Christians today can learn much from studying the ways in which our forebears in the faith responded to their cultural milieus. For Spanish missionaries in the 16th century, they learned through experience — as well as through studying the life of Jesus — how crucial it was to connect with the local people in their own language and traditions. The key for Christians living in the diverse cultural contexts of this world is to be open to discerning — through prayer, Scripture, reason, tradition, and dialogue — how God calls us to respond to people where they are, as we take the time to learn what makes them distinctive and valuable in God’s sight.
Rebecca Bridges Watts is a middler in the MDiv program at the Seminary of the Southwest. She is a candidate for holy orders in the Episcopal Diocese of Central Florida, where she is a member of St. Peter’s, Lake Mary.
1 Pope Paul III, “Veritas Ipsa (Sublimis Deus),” in A History of Christianity in Asia, Africa, and Latin America, 1450-1990: A Documentary Sourcebook (Eerdmans, 2007), p. 290.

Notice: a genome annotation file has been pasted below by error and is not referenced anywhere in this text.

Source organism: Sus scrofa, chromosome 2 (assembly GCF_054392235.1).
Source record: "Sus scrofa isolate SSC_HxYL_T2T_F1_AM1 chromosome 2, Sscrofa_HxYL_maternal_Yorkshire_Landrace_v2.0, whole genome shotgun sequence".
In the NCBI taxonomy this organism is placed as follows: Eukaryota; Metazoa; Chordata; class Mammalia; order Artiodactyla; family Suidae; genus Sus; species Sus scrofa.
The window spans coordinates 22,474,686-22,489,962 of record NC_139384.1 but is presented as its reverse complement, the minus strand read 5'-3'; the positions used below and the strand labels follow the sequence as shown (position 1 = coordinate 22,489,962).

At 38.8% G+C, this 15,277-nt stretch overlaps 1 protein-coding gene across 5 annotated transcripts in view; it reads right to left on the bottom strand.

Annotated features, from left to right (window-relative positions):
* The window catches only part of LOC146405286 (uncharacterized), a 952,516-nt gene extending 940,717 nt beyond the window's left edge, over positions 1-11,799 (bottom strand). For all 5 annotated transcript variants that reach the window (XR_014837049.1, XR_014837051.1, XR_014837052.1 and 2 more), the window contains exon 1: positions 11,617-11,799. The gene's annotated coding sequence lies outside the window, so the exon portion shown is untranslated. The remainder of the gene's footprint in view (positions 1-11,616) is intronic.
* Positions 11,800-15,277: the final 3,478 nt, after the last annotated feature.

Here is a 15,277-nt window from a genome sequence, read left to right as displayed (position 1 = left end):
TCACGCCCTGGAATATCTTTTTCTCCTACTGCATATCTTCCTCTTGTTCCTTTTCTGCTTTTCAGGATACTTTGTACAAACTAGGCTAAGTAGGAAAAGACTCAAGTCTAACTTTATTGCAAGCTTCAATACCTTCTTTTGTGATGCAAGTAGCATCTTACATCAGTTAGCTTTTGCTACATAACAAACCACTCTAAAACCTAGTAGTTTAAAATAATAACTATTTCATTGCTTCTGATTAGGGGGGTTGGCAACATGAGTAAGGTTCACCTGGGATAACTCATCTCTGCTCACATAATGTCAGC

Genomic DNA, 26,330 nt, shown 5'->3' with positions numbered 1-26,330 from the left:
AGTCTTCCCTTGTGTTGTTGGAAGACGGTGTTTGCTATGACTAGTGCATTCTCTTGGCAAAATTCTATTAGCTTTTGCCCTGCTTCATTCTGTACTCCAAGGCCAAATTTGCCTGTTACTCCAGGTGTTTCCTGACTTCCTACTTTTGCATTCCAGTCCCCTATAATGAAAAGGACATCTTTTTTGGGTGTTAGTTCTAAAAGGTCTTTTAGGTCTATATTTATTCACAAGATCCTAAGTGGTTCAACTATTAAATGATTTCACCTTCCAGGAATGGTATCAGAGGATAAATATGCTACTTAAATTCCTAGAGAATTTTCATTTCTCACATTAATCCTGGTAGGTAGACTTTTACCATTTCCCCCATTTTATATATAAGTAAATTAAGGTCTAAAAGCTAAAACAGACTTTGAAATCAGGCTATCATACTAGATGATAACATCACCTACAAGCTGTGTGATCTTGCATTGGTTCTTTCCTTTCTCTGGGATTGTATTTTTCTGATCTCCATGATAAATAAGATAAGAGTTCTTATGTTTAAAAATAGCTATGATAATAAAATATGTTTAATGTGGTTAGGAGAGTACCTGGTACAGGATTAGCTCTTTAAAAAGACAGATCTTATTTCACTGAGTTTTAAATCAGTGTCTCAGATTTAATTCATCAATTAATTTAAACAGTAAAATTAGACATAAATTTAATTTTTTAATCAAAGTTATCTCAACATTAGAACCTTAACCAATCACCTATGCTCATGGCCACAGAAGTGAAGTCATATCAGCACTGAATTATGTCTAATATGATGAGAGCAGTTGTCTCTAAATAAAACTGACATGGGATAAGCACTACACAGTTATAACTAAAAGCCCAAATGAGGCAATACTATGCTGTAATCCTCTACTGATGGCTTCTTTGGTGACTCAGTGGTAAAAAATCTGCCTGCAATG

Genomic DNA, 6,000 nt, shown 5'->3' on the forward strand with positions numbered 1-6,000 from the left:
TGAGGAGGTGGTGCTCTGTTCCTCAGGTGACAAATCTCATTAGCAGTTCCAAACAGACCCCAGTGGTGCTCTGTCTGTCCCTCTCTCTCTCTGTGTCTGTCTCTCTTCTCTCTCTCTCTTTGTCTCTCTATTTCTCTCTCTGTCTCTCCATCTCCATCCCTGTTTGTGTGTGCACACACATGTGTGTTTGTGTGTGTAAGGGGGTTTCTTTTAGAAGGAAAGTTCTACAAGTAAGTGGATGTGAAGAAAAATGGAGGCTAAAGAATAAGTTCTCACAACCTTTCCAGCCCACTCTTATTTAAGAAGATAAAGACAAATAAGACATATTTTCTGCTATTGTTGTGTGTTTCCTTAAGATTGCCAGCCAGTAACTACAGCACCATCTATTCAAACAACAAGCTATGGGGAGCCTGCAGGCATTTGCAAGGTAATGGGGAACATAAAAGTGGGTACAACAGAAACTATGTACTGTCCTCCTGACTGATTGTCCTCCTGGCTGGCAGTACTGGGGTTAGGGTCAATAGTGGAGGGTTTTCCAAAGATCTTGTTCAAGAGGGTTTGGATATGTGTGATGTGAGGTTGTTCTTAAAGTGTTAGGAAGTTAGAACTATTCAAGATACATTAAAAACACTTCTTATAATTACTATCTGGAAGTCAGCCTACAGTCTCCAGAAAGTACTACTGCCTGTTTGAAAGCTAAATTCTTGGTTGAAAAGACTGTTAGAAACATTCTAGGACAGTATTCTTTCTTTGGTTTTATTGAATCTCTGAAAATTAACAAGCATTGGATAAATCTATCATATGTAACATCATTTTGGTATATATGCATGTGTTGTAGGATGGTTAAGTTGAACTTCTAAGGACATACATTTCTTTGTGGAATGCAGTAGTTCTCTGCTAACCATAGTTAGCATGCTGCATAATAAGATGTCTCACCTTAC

2 Klaus Koschorke, Frieder Ludwig, and Mariano Delgado, “Language and Missionary Work,” in A History of Christianity in Asia, Africa, and Latin America, 1450-1990, p. 302.
3 Bernardino de Sahagún, “Excerpt from General History of the Things of New Spain, Part I” (1577), in A History of Christianity in Asia, Africa, and Latin America, 1450-1990, pp. 306-07.
4 El Tercer Concilio Limense (Third Council of Lima), “The Indians Should Be Taught in Their Own Language,” in A History of Christianity in Asia, Africa, and Latin America, 1450-1990, p. 303.
5 Luis Lasso de la Vega, “Excerpt from Huei tlamahuicoltica,” in A History of Christianity in Asia, Africa, and Latin America, 1450-1990, p. 316.